While Monsanto shelved its research on genetically modified wheat in 2004 as a result of broad opposition from U.S. consumers and growers, the company is now ready to take out it chemistry set, dust it off and begin tinkering with the wheat genome. Pointing to the droughts in Eastern Europe that “decimated wheat crop,” Monsanto claims that such an environmental disaster “only underscores the need for improvements in wheat.”
The more likely explanation is that the Russian fires that wreaked havoc on the world’s wheat production provided a platform for Monsanto to openly discuss its revival plans for wheat modification. Genetically modifying wheat is, as usual, a business decision for the big M. It’s the last frontier that has the world as its customers which the company has yet to have modified and conquered. And Monsanto is trying to catch up with its seed rivals Syngenta, BASF and others which are also working on developing genetically modified wheat and they have in fact made inroads in Australia. In 2006, for example, BASF invested $28 million for GE wheat research in Australia and conducted its first field trials in 2007. Furthermore, the Australian Commonwealth Scientific and Industrial Research Organisation, the country’s national science agency, has been in alliance with Syngenta, the world’s third largest seed company, to research GE wheat since the early 2000. Not to be outdone, Monsanto restarted its “wheat research [in 2009], paying $45 million for the WestBred LLC seed germplasm company.” Furthermore, in August 2010, Monsanto bought a 20% stake in Intergrain, one of Australia’s largest wheat breeding companies.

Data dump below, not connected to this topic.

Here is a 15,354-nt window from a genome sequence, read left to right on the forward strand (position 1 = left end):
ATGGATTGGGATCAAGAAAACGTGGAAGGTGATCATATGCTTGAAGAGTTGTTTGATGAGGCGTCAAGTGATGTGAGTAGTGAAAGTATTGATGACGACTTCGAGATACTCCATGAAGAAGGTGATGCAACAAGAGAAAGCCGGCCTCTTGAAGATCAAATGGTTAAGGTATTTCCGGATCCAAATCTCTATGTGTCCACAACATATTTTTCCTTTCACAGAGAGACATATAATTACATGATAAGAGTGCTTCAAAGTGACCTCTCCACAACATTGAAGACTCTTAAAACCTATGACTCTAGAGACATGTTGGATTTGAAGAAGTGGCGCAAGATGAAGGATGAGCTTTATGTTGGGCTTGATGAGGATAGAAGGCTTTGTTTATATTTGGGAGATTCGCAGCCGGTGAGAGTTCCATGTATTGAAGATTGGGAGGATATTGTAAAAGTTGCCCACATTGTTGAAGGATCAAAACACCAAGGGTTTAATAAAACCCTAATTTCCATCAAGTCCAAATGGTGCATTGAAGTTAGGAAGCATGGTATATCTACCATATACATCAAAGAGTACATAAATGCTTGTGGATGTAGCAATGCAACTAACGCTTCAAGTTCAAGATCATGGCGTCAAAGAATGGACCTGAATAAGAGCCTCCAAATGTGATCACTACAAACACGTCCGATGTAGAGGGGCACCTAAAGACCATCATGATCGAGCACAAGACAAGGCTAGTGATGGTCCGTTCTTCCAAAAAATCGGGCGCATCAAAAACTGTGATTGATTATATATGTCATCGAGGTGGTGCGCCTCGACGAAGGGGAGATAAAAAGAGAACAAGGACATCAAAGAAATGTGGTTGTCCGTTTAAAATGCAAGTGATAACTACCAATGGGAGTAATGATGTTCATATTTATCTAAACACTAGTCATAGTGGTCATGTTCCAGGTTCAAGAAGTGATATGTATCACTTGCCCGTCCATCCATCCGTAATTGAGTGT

However enticing the increased profit opportunity in the U.S. wheat market may be for Monsanto, and despite the dramatic failure of Russian wheat harvest this year, the renewed investment in GM wheat research still seems like a failed proposition to farmers and consumers. Monsanto scientists have yet to engineer a single viable drought-resistant crop, despite years of hyped marketing. More importantly, Monsanto’s renewed effort to revive its GM wheat research fails to address one of the biggest reasons why GM wheat research was abandoned in 2004.
Over a half of all wheat produced in the United States goes to exports and many wheat farmers in 2004 feared that GM wheat will be universally rejected by markets in Europe and Asia. That’s not likely to change today. Even as we recently watched the European regulatory agencies soften their restrictions on biotech animal feed trade, predominantly consisting of corn and soybeans, that has not been the case with food crops. The fears of biotech contamination in crops for human consumption are still pitch-high — for the right reasons. Any new GE wheat trials will bring back the possibility of export market collapse, similar to collapses in corn and rice exports due to contamination that occurred back in early 2000s.
For more reading go to Greenpeace Report: Spliced Bread, The Threat of GE Wheat In Australia